Today’s guest was Melissa Jenkins, Program Coordinator of Operation Catnip, located in Alachua County, Gainesville, Florida. Operation Catnip recently celebrated 20 years of service to the cat community. Along with their dedicated students, volunteer veterinarians and community volunteers they have helped to care for more than 56,000 cats since their inception in 1998.
We learned a lot today about the mission of Operation Catnip. Their life-saving work improves the lives of cats and the communities they live in. They are committed to a number of initiatives including the spaying, neutering and vaccinating of free-roaming (community cats), preventing the birth of kittens, mentoring other programs around the country and training veterinarians to save America’s cats.
What exactly are community cats? Essentially, they are unowned, “free=roaming” cats that are not confined to a yard or a house. They can be well-socialized, friendly and loving. On the other hand, a feral cat speaks more to the behavior or socialization status of a cat as opposed to where it lives. Feral cats are defined as untamed and evasive, generally not interested in a relationship with humans. Sometimes the lines defining these different categories get blurred because some owned cats are allowed to freely roam their neighborhoods. Owned cats can become lost, thus becoming a stray. If they live in the wild for an extended period of time, they may become feral. Sometimes, formerly feral cats can become tamed.
There are programs throughout the United States designed to reduce or manage the populations of community cats. These programs include Trap Neuter Return (or Release, known as TNR), Shelter Neuter Return (SNR) and Return to Field (RTF). Each of these programs has the goal of sterilizing the community cat so it can no longer add to the cat population and then returning it to the location where it was found or trapped. Cats that are returned (as opposed to simply released to an unfamiliar area) to their home communities have a chance to live out their lives as free-roaming cats.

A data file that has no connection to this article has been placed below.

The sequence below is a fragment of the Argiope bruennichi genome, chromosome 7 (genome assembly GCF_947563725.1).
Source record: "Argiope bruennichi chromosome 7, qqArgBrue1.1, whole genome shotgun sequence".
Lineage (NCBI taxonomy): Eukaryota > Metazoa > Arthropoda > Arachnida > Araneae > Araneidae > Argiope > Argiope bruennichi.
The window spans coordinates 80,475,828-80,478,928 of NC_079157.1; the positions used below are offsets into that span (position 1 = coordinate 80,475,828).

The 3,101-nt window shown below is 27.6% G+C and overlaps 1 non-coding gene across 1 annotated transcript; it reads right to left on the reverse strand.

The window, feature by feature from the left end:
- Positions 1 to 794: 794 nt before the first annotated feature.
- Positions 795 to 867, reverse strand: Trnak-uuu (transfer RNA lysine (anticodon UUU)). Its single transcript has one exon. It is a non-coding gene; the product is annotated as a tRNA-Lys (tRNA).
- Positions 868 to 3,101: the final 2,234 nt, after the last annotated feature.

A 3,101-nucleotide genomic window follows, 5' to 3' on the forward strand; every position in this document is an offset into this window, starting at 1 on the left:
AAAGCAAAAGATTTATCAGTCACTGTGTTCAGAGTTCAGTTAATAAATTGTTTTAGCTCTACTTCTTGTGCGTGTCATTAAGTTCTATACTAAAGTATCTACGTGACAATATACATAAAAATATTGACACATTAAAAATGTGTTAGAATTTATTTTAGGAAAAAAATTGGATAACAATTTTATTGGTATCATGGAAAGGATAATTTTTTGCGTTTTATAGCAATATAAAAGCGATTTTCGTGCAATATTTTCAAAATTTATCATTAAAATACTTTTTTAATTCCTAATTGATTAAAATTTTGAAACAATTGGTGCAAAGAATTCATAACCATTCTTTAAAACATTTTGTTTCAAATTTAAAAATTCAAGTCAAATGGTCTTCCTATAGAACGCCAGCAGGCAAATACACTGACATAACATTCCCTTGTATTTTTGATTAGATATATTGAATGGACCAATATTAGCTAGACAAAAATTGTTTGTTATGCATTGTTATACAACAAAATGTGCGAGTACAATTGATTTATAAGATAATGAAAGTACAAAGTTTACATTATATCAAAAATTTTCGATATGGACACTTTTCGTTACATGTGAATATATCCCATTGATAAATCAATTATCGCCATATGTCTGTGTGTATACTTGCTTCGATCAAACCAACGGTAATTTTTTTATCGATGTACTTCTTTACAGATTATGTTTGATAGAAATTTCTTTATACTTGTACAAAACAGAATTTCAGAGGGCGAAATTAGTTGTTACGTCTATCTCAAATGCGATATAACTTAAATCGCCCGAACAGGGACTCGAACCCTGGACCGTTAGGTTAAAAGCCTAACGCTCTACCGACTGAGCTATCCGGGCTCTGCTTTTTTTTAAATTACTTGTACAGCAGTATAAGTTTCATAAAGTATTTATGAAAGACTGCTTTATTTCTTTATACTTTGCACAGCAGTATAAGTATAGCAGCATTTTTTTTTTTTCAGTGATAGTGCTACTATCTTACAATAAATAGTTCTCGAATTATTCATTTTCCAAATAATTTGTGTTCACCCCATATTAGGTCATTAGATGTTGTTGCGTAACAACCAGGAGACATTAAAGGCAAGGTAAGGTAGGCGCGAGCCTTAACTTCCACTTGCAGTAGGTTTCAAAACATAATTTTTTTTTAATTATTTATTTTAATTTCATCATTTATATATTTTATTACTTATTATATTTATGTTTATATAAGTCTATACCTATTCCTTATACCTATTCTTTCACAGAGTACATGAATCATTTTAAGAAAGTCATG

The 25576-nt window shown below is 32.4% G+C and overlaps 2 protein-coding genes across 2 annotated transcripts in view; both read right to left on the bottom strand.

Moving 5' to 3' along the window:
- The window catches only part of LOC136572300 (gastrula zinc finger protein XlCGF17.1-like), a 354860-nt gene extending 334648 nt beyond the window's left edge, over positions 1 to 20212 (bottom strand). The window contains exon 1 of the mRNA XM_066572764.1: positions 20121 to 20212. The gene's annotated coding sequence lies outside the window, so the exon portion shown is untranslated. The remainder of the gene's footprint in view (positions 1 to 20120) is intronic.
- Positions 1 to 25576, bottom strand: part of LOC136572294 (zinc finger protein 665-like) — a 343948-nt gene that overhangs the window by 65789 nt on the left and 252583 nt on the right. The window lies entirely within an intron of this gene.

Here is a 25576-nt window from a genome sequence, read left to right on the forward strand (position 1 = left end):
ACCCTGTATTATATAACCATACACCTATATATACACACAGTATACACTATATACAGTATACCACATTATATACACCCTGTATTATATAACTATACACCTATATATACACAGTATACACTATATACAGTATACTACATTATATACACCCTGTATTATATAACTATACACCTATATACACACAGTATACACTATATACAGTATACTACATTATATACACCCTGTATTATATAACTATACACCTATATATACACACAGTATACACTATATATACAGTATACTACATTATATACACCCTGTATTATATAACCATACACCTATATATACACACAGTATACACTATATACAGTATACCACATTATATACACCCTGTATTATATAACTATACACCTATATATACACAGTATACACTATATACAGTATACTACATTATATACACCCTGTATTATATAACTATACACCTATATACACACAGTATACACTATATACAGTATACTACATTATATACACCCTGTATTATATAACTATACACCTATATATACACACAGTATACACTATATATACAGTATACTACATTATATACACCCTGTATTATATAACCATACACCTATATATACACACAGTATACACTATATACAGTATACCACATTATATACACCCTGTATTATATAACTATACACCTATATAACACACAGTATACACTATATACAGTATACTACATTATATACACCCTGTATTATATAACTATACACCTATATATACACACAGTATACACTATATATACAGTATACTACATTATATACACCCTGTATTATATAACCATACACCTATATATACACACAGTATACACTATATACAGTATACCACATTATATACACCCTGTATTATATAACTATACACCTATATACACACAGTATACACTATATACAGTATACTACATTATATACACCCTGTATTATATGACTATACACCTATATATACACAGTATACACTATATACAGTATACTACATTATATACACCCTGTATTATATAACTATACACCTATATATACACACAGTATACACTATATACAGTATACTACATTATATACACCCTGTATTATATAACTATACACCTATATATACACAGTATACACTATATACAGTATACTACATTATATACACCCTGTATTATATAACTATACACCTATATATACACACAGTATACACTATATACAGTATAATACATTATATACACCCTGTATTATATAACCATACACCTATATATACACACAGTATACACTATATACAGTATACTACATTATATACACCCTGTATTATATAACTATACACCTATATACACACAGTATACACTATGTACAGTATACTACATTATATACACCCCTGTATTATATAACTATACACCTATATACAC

Another novel solution is the concept of Working Cats. A Working Cats is one that can be adopted to a family where its home environment will be a barn, stable, garage, office, retail store or warehouse. These will not be your typical indoor cats that never go outside. Instead, they will likely have an outdoor or indoor/outdoor habitat. Go green! Get a Working Cat to help you control your outdoor rodent or pest populations.
From an estate planning perspective, there are many kind people who support community cats. If something happens to them; either disability or death, what will become of the cats? That's why organizations like Operation Catnip need your support.
If you want more information about Operation Catnip, visit their website or seek them out on social media on FaceBook. You can make a donation to help support their mission.
Today’s guest was Kim Merritt, co-founder and chief advocate for Good Dog in a Box. Good Dog in a Box is a dog products company with it’s roots in positive reinforcement dog training. Their flagship product is a subscription dog training programs for families and their dogs. The program includes a little bit old school mail order, a little bit high tech e-learning, a dash of fun and games, and a pinch of puppy love. You can get a six month or 12- month subscription. Every month there’s a set of new activities for families and their dogs to work through. The goal is to have happy, well-trained dogs and happy families where everyone has learned to speak the language of their dog.
One of the goals of Good Dog in a Box is to reduce the number of dog bites in this country. Kim reported there are 4.7 million dog bites per year. The most common victims are children between the ages of five and nine. A new study reveals that dog bites are not breed specific as the categories of “unknown” and mixed breed are in the top 3 named sources. Biting is most likely to occur when a dog is teased or when a child pulls a tail, tugs the dog’s hair or yanks the dog’s paw. All of these can be avoided through the proper training and education of humans – both children and adults.
To make learning fun, Good Dog in a Box has developed the Dog Smart Card Game and the SAFE Dog Bite Prevention curriculum including a SAFE curriculum for obtaining a Girl Scout’s patch.
Good Dog in a Box now also offers Good Dog Pro with curriculums and training programs for the professional dog trainer. Part of this program includes two new podcasts, including Good Dog Nation. Some of the new courses are a puppy course with Gila Kurtz, founder of Dog is Good, Pet End of Life with Jodi Clock of Clock’s Timeless Pets, Therapy Dog Training with Michelle McCarthy and Estate Planning for Pets with yours truly, Peggy Hoyt.
Future programs will include Dogsurance, a program designed for business owners that allow dogs in the workplace.
For more information about Good Dog in a Box, you can find them on Facebook, Twitter, Pinterest, Instagram, YouTube and LinkedIn.
Peggy R. Hoyt, Founder/CEO